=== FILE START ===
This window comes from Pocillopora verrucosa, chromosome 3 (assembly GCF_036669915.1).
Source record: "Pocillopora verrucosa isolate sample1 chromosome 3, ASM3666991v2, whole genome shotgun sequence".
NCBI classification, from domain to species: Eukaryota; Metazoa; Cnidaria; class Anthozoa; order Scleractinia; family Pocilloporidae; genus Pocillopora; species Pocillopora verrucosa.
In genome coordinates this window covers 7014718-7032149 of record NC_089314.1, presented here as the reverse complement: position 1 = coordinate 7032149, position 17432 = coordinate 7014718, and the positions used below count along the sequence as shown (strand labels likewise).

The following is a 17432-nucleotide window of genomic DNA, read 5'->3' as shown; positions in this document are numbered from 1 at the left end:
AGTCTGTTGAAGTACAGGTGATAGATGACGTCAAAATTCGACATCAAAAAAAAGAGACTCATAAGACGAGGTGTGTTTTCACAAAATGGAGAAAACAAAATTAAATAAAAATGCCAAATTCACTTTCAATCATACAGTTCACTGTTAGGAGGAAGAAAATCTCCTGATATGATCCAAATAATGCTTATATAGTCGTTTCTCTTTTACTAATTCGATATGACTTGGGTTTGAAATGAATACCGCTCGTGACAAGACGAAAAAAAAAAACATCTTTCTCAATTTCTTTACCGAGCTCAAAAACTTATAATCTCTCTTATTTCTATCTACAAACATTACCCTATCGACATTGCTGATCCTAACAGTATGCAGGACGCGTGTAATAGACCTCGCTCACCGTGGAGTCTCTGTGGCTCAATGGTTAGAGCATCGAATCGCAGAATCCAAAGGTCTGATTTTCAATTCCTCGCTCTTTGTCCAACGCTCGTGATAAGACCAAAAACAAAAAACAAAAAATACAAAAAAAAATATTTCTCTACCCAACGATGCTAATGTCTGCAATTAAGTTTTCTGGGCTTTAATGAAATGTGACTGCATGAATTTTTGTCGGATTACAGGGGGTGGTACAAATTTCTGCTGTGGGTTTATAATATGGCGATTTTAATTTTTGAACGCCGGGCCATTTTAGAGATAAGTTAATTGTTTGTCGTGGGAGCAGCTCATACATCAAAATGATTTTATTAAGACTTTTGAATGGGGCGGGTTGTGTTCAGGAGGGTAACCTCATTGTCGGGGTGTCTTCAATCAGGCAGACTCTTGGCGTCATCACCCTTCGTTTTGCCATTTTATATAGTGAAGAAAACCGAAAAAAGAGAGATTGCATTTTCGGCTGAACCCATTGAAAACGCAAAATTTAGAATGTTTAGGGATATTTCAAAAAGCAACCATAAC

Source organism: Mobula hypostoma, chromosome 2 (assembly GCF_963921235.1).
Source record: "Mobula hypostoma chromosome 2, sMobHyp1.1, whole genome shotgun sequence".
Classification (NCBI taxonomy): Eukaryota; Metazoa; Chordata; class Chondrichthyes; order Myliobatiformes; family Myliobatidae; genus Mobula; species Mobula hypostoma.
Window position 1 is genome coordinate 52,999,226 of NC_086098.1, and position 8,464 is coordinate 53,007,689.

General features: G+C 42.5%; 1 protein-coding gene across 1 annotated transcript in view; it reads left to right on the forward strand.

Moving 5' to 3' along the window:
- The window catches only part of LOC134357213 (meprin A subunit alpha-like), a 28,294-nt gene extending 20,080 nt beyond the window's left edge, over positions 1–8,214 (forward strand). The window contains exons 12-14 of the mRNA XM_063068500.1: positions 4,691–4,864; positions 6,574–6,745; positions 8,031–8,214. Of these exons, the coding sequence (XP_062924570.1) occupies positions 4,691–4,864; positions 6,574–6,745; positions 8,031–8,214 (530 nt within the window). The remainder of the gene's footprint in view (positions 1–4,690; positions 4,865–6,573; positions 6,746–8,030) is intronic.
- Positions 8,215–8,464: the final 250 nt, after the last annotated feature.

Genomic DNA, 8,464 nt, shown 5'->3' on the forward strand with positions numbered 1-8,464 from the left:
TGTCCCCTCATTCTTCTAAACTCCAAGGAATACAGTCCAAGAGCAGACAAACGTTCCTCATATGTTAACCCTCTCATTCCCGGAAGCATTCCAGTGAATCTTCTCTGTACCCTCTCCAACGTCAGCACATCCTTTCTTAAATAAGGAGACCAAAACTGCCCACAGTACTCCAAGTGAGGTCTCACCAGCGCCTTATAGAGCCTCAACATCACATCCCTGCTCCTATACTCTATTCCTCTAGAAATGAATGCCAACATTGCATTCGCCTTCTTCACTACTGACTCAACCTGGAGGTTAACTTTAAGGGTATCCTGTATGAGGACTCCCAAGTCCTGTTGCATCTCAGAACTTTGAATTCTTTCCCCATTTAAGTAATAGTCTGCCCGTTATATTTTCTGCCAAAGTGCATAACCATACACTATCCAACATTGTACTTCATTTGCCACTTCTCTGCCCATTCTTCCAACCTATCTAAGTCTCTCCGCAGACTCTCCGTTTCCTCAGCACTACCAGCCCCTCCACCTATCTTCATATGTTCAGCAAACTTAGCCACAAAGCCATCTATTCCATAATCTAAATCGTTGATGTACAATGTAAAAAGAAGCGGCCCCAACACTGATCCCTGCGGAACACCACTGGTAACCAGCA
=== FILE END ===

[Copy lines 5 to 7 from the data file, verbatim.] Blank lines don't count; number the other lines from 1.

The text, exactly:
The following is a 17432-nucleotide window of genomic DNA, read 5'->3' as shown; positions in this document are numbered from 1 at the left end:
AGTCTGTTGAAGTACAGGTGATAGATGACGTCAAAATTCGACATCAAAAAAAAGAGACTCATAAGACGAGGTGTGTTTTCACAAAATGGAGAAAACAAAATTAAATAAAAATGCCAAATTCACTTTCAATCATACAGTTCACTGTTAGGAGGAAGAAAATCTCCTGATATGATCCAAATAATGCTTATATAGTCGTTTCTCTTTTACTAATTCGATATGACTTGGGTTTGAAATGAATACCGCTCGTGACAAGACGAAAAAAAAAAACATCTTTCTCAATTTCTTTACCGAGCTCAAAAACTTATAATCTCTCTTATTTCTATCTACAAACATTACCCTATCGACATTGCTGATCCTAACAGTATGCAGGACGCGTGTAATAGACCTCGCTCACCGTGGAGTCTCTGTGGCTCAATGGTTAGAGCATCGAATCGCAGAATCCAAAGGTCTGATTTTCAATTCCTCGCTCTTTGTCCAACGCTCGTGATAAGACCAAAAACAAAAAACAAAAAATACAAAAAAAAATATTTCTCTACCCAACGATGCTAATGTCTGCAATTAAGTTTTCTGGGCTTTAATGAAATGTGACTGCATGAATTTTTGTCGGATTACAGGGGGTGGTACAAATTTCTGCTGTGGGTTTATAATATGGCGATTTTAATTTTTGAACGCCGGGCCATTTTAGAGATAAGTTAATTGTTTGTCGTGGGAGCAGCTCATACATCAAAATGATTTTATTAAGACTTTTGAATGGGGCGGGTTGTGTTCAGGAGGGTAACCTCATTGTCGGGGTGTCTTCAATCAGGCAGACTCTTGGCGTCATCACCCTTCGTTTTGCCATTTTATATAGTGAAGAAAACCGAAAAAAGAGAGATTGCATTTTCGGCTGAACCCATTGAAAACGCAAAATTTAGAATGTTTAGGGATATTTCAAAAAGCAACCATAAC

Source organism: Mobula hypostoma, chromosome 2 (assembly GCF_963921235.1).